Four years ago, a major spiritual battle began in my home, and I was not prepared for it. Four years ago, my first child was born.
When I became a mother, I knew I wanted to instill a love for God in my children. I assumed I'd have plenty of time to read Bible stories and do cute projects to bring those stories to life. But by the time my second child was born, I realized that motherhood was much more time-consuming and difficult than I ever imagined.
My firstborn was a handful, and I lacked the ability to cope with raising both an active toddler and a newborn. I wondered how I would nurture a strong foundation of faith in my children, and I worried about leaving them vulnerable to the strong temptations in our secular culture. Finally in desperation, I began fervently praying for my kids.
Now, as the mother of three, I realize that prayer is where I should have started all along. I began to feel less alone as a mom, knowing my children were in God's hands. I felt like I was helping my children grow closer to God, and that God was already at work in their hearts. I began to feel that I couldn't fail because the King of all Creation was on my side.
I then started to discover many biblical examples of parents who brought their fears and concerns to God in prayer. Their stories inspired me to get specific in my prayers. Now instead of just pleading for God's help in moments of frustration (okay, I do that too!), I also focus my prayers on five areas of my children's spiritual formation.
You can use these same biblical examples to guide your prayers for your children. Here's how:
Pray for spiritual freedom
A desperate father begged Jesus to free his son from the life-threatening possession of an evil spirit. The boy's father knew Jesus could free his son from that bondage.
Most of us will never experience demon possession, but we all struggle with our sinful nature. Our children need constant prayer coverage in this area. They will face temptations every day, but God's strength will help them resist.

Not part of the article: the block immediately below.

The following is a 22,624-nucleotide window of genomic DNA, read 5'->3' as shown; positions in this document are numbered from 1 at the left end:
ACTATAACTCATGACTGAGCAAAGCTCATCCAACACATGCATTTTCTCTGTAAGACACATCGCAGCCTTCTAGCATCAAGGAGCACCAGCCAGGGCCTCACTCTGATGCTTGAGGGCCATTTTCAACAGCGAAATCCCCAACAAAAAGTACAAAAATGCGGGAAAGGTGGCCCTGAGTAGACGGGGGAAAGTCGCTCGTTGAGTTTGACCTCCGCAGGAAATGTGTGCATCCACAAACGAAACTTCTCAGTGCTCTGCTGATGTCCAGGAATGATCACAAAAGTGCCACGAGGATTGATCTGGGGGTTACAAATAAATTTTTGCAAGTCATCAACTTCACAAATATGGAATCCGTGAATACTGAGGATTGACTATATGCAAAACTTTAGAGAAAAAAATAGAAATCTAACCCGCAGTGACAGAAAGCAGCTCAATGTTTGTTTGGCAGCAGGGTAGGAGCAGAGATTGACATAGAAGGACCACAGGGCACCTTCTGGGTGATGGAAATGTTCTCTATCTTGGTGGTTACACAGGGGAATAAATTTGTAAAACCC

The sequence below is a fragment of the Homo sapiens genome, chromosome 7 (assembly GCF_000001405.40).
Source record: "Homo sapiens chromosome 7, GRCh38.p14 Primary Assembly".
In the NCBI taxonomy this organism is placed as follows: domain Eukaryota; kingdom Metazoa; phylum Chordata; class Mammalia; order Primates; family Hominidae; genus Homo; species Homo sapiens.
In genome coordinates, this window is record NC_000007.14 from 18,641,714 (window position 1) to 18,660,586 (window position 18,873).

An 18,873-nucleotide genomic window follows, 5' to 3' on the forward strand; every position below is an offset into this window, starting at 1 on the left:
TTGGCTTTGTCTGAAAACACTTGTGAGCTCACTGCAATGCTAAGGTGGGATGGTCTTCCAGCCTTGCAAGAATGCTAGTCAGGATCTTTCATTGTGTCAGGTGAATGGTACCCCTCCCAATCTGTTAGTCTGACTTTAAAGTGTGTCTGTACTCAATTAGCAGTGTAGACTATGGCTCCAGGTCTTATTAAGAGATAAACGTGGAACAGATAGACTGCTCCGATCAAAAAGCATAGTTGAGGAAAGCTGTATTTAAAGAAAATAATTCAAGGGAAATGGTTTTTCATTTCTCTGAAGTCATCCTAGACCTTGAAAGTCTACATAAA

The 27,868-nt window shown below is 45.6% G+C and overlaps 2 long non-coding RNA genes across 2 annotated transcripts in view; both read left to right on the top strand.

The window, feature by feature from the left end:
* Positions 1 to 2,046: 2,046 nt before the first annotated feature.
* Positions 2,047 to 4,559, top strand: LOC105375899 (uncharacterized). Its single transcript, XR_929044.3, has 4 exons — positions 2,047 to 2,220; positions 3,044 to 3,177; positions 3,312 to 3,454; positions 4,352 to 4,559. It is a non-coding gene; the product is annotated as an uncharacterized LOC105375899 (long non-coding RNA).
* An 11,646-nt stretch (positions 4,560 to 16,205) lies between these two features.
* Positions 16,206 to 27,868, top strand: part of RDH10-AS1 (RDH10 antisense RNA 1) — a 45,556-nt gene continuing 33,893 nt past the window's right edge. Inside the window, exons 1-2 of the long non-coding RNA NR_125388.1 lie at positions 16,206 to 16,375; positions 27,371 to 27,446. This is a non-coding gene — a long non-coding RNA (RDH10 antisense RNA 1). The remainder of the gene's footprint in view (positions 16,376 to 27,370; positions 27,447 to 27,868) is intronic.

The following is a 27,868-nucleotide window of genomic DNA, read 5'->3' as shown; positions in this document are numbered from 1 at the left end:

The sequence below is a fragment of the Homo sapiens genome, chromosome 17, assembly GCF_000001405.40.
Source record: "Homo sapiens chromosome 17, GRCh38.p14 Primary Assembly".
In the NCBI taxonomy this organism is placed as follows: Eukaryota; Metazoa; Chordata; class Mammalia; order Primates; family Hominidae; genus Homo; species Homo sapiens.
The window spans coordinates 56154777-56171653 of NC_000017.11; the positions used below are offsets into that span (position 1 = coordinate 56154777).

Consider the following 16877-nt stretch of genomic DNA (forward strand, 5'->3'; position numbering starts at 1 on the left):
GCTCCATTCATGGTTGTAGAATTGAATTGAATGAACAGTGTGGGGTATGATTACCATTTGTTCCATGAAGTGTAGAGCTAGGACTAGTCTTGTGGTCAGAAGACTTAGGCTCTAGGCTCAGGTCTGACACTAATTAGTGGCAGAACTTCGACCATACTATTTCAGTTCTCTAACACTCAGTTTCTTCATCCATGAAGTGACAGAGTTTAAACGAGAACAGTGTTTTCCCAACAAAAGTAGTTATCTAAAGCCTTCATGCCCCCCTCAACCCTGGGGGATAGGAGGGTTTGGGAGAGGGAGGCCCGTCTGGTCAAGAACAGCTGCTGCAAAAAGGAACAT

Pray for your children to develop wisdom, self-control, and compassion so they will make godly choices throughout their lives. Pray that they will not be slaves to their sinful desires but will instead know the freedom that comes from following God.
One of the first things I prayed for my children was that they would come to know Christ as their Savior at an early age. Even when my oldest child, Nathan, didn't yet understand the concept of salvation, he often prayed that Jesus would live in his heart because he heard others talk about it often. Thankfully, I have since had the thrilling experience of leading Nathan to Christ, and I will continue praying that my two other children will also give their lives to Jesus.
Pray that God will use them
Hannah's heart-wrenching plea was that God would give her a child after years of infertility. But Hannah didn't stop there. She also prayed that God would use the child, promising to make any necessary sacrifice to ensure that God's will was accomplished in the life of her anxiously-awaited little one.
We harbor all sorts of hopes and dreams for our children. Yet we tend to forget that God gives our children dreams of their own. Sometimes those dreams are a far cry from what we imagine for our kids. But when God places a desire in a child's heart, wise parents keep their minds open.
I know a couple who ignored this principle, and the results were devastating. Their teenage daughter Tonia (not her real name) was a committed Christian who felt God leading her to a Christian college, perhaps to enter the ministry. But her parents wanted her to be a doctor.
After months of intense conflict, Tonia finally agreed to attend a secular university. As the semesters passed, Tonia became less and less active in church. Eventually, her entire family stopped attending. The last I heard, Tonia had turned away from God completely, pursuing an ungodly lifestyle. How different things might have been if her parents had let their daughter follow the passion God had placed in her.
Pray for purity
Job was greatly concerned about his children's purity. He offered sacrifices and asked God to cleanse his children from sin, even though he wasn't aware of any specific sins they had committed.